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Exercise After an IUD Insertion

author image Dana Severson
Based in Minneapolis, Minn., Dana Severson has been writing marketing materials for small-to-mid-sized businesses since 2005. Prior to this, Severson worked as a manager of business development for a marketing company, developing targeted marketing campaigns for Big G, Betty Crocker and Pillsbury, among others.
Exercise After an IUD Insertion
You can swim with your IUD soon after insertion. Photo Credit Jupiterimages/Brand X Pictures/Getty Images

An IUD, or intrauterine device, is a form of contraception that's placed inside the uterus. It comes in two forms. The first is the copper IUD, which prevents sperm from entering the fallopian tubes and fertilized eggs from implanting in the uterus. The second is the hormonal IUD and works somewhat similar to the copper IUD. But instead of releasing copper particles, it releases progestin, partially suppressing ovulation as well as keeping sperm from entering the fallopian tubes. Many women experience some level of discomfort after insertion, leading some to wonder if exercise is appropriate.


The majority of women can return to their normal activities after IUD insertion. If exercise is part of your daily routine, feel free to participate in your chosen athletic pursuit. Swimming, biking, jogging, dancing, cross-country skiing or taking part in a competitive sport, such as tennis, racquetball, soccer or volleyball are all acceptable activities. Unlike some medical procedures, the insertion of an IUD doesn't usually restrict your level of activity.


The only factor that may get in the way of exercise is some of the IUD's initial side effects. Some women suffer cramps and back pain after insertion. For the most part, these symptoms last only a few hours, so you may need to wait until the next day to start exercising as usual. Other women, however, experience bleeding, cramping and pain for a couple of weeks, which can deter you from your normal workout routine. It's for this reason that most medical professionals will tell you to return to your day-to-day activities as soon as you feel up to it.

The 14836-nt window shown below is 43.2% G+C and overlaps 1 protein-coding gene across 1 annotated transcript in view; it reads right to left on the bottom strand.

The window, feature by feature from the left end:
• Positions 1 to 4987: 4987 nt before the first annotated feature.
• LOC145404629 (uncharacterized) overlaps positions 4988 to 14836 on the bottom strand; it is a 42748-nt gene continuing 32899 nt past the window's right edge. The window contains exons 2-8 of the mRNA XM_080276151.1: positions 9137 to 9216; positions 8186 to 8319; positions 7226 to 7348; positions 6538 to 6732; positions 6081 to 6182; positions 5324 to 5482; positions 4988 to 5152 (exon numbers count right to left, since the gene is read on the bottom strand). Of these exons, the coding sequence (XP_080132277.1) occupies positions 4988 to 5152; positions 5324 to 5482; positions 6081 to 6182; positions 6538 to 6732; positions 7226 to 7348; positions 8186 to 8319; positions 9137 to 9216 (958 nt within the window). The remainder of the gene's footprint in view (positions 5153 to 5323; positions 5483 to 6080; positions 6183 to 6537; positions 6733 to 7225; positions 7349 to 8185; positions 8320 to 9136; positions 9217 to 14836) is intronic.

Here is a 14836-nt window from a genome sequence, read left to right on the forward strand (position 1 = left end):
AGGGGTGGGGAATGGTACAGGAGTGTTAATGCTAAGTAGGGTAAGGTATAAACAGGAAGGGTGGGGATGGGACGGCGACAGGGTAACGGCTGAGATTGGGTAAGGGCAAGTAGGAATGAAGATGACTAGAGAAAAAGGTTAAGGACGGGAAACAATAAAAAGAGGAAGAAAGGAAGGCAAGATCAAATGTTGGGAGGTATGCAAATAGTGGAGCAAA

With the copper IUD, you may notice a change in menstruation. Women sometimes experience heavier bleeding during their menstrual cycle with this type of device, explains the American Academy of Family Physicians. Depending on the symptoms that accompany this change in your period, you may not feel up to working out at your usual level of intensity. Of course, this varies from woman to woman.


Although exercise shouldn't affect you IUD, it's important to periodically check its placement. A plastic string is found at the base of the intrauterine device. If you can't feel this string, it may be an indication that the IUD is dislodged in some way. Also, feeling the IUD itself could mean the same thing. Contact your doctor immediately.

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